• Limit screen time – I know, I know, but hear me out.  Although easier to hand your kid a tablet and let them go nuts, these routines start out small and innocent, and grow into larger addictions.  Unlimited gaming and isolated screen time will create habits that will be hard to curb once the situation changes
  • Be generous and kind.  These habits build resilience in kids.  Resilient kids handle stress and anxiety better and are able to bounce back when knocked down.  Do activities that benefit others around you – take out your neighbour’s trash, deliver groceries to someone who cannot go out.  Have the kids come up with ideas. A lot of the time, they are more creative with their generosity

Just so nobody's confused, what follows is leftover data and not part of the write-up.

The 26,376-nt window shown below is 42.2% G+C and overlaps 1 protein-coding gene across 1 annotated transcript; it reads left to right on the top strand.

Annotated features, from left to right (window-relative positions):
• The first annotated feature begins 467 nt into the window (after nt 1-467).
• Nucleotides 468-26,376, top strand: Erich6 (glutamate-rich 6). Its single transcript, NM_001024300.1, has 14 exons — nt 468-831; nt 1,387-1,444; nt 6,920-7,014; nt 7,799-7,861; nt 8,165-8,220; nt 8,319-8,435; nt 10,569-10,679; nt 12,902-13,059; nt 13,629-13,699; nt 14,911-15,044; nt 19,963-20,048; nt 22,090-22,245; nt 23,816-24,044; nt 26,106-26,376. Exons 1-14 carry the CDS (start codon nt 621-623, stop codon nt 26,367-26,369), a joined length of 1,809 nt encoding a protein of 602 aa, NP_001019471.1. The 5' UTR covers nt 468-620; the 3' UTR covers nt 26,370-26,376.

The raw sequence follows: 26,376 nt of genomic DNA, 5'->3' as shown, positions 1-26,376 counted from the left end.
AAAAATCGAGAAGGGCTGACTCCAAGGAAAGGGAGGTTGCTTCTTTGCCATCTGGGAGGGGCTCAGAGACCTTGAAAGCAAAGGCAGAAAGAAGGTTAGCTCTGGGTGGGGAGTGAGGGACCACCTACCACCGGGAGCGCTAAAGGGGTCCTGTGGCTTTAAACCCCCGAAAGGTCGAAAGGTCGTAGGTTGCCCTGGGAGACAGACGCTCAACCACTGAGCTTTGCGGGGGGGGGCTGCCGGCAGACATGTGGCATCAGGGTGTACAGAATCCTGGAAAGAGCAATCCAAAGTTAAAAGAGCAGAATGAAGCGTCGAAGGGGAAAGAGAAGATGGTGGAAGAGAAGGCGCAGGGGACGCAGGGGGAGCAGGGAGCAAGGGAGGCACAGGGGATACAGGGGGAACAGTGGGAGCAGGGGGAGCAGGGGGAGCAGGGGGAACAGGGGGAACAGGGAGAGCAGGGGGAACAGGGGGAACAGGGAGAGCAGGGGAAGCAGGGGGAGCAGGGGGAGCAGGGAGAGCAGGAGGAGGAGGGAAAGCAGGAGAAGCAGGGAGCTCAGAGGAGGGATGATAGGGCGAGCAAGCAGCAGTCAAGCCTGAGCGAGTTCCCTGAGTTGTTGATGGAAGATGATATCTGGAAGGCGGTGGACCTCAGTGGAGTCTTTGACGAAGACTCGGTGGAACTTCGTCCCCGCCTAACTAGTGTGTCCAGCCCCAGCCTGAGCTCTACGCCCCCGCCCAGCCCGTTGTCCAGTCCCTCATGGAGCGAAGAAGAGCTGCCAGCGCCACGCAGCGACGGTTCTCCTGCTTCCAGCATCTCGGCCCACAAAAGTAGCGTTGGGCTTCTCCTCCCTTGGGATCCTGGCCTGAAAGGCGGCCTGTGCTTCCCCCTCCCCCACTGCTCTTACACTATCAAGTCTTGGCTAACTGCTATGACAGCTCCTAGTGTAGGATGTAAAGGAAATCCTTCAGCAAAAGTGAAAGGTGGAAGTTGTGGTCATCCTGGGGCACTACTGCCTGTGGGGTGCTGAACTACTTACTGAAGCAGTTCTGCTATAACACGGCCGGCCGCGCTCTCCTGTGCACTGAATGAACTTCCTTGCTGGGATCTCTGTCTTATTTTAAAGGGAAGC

• First listen to their fears.  Name the fear so you can deal with the fear directly.  
  • Ask them, “Who is in charge of everything?”.  Answer: “Jesus”
  • Ask “So, who can we trust knows 100% what is going on?” Answer:  “Jesus”

This set the tone for the conversation.  Jesus is at the centre of the topic

  • We then chatted facts.  The reason why we are stopping school, church, and not going public places is not because there is a giant cloud virus running around from house to house trying to come in. You say virus, and in the active mind of a kid, they hear and see this:


        We need to put their hearts and minds at peace that they are safe